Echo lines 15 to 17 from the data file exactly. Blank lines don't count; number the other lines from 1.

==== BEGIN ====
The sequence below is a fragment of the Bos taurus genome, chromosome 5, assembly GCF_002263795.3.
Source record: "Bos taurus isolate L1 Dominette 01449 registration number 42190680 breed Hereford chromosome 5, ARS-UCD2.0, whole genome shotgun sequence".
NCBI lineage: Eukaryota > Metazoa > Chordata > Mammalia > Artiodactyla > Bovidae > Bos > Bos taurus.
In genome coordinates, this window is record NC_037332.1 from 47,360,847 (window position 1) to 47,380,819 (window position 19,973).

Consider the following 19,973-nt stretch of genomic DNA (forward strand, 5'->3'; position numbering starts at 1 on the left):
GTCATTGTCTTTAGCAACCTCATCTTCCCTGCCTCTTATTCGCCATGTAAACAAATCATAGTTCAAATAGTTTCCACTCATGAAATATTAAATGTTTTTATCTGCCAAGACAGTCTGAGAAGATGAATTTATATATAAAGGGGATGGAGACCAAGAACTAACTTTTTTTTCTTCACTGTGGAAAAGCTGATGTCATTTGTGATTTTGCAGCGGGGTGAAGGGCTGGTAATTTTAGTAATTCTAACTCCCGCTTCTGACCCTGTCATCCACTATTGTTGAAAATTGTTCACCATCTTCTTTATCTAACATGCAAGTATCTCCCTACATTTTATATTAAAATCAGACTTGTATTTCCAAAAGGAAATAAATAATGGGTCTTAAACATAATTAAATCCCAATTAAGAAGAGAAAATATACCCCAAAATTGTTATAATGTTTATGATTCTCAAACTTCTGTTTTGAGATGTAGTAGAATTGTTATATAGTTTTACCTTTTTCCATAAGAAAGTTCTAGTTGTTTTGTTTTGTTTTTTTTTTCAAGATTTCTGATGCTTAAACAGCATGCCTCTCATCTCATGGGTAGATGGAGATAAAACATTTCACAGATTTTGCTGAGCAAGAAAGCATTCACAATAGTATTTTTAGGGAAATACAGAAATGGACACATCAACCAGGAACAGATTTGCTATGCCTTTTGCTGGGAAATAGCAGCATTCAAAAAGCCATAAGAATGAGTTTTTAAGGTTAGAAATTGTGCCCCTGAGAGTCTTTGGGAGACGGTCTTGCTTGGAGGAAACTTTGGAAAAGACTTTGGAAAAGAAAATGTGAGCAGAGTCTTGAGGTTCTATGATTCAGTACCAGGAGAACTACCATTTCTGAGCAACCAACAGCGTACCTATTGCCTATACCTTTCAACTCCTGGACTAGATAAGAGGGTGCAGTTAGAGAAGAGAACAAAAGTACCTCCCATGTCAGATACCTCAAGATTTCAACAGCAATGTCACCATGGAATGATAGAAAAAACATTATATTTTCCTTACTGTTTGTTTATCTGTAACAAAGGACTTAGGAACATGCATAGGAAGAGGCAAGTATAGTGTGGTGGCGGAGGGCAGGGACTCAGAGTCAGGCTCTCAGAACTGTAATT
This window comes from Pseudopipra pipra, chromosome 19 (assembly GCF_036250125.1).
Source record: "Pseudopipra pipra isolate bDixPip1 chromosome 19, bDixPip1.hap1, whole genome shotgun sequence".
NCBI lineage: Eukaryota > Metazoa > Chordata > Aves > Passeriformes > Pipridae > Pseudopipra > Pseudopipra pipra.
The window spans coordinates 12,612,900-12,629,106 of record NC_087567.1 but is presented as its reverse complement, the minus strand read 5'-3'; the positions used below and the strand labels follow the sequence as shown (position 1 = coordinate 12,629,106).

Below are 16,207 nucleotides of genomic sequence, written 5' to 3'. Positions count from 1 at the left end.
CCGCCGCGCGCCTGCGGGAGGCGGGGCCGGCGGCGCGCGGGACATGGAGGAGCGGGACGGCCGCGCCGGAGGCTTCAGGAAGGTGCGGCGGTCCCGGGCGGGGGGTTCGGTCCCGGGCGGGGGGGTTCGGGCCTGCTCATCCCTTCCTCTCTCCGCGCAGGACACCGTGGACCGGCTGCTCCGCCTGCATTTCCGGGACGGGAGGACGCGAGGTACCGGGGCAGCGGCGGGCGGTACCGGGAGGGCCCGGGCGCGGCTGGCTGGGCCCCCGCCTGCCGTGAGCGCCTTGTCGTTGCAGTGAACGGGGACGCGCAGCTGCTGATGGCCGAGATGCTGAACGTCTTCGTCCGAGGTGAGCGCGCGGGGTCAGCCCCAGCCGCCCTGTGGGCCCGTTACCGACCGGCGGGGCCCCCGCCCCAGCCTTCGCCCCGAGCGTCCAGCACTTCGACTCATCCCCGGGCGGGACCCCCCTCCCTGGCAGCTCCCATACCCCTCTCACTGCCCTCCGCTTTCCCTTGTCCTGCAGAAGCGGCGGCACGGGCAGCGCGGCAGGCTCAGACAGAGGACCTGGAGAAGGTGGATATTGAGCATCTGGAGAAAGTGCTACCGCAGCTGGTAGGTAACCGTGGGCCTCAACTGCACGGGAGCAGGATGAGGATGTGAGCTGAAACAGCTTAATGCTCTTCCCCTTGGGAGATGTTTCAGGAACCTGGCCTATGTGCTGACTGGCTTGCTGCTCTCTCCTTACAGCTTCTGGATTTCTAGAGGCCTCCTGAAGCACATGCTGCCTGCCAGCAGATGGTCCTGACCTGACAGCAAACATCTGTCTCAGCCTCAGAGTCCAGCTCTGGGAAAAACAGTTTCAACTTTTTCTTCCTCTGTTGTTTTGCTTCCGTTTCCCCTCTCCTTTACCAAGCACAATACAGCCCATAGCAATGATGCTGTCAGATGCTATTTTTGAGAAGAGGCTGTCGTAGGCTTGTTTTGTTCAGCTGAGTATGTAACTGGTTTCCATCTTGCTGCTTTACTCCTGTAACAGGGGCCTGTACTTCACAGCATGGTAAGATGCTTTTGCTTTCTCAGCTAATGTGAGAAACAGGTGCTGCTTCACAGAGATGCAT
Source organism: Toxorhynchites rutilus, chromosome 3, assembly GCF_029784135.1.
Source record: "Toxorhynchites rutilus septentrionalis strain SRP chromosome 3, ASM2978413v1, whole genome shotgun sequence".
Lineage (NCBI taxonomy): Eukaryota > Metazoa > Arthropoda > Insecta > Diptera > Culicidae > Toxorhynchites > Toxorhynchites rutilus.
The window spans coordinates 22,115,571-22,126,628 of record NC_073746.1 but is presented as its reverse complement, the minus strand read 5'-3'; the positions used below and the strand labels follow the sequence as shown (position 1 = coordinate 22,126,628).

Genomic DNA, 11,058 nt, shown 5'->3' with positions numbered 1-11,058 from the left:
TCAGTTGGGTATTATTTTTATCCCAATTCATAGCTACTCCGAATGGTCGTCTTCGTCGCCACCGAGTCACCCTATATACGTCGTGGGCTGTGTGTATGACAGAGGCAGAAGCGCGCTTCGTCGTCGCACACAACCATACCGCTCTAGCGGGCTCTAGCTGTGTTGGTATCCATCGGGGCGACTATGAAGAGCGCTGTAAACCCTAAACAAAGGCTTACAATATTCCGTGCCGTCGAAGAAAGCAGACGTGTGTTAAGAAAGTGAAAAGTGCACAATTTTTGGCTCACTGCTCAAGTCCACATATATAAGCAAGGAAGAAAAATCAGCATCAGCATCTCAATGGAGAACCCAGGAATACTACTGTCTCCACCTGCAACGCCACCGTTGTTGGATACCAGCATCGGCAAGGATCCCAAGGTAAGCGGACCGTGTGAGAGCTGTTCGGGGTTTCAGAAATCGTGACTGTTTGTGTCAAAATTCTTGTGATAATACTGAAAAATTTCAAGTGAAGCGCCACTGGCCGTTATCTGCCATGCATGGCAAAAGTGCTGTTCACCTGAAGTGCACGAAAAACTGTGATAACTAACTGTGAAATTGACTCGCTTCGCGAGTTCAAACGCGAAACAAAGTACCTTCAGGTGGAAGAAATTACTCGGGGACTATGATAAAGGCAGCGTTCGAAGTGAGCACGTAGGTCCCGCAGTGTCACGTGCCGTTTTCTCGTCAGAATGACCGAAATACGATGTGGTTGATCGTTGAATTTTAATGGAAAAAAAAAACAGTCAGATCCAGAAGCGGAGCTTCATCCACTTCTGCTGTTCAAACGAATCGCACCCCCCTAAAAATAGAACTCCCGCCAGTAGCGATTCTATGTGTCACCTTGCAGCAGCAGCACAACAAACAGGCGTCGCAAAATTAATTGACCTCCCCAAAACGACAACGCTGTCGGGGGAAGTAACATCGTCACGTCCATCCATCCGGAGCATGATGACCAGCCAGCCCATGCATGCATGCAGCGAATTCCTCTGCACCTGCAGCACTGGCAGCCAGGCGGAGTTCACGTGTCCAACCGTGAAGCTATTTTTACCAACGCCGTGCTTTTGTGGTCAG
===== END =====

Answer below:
Lineage (NCBI taxonomy): Eukaryota > Metazoa > Arthropoda > Insecta > Diptera > Culicidae > Toxorhynchites > Toxorhynchites rutilus.
The window spans coordinates 22,115,571-22,126,628 of record NC_073746.1 but is presented as its reverse complement, the minus strand read 5'-3'; the positions used below and the strand labels follow the sequence as shown (position 1 = coordinate 22,126,628).

Genomic DNA, 11,058 nt, shown 5'->3' with positions numbered 1-11,058 from the left: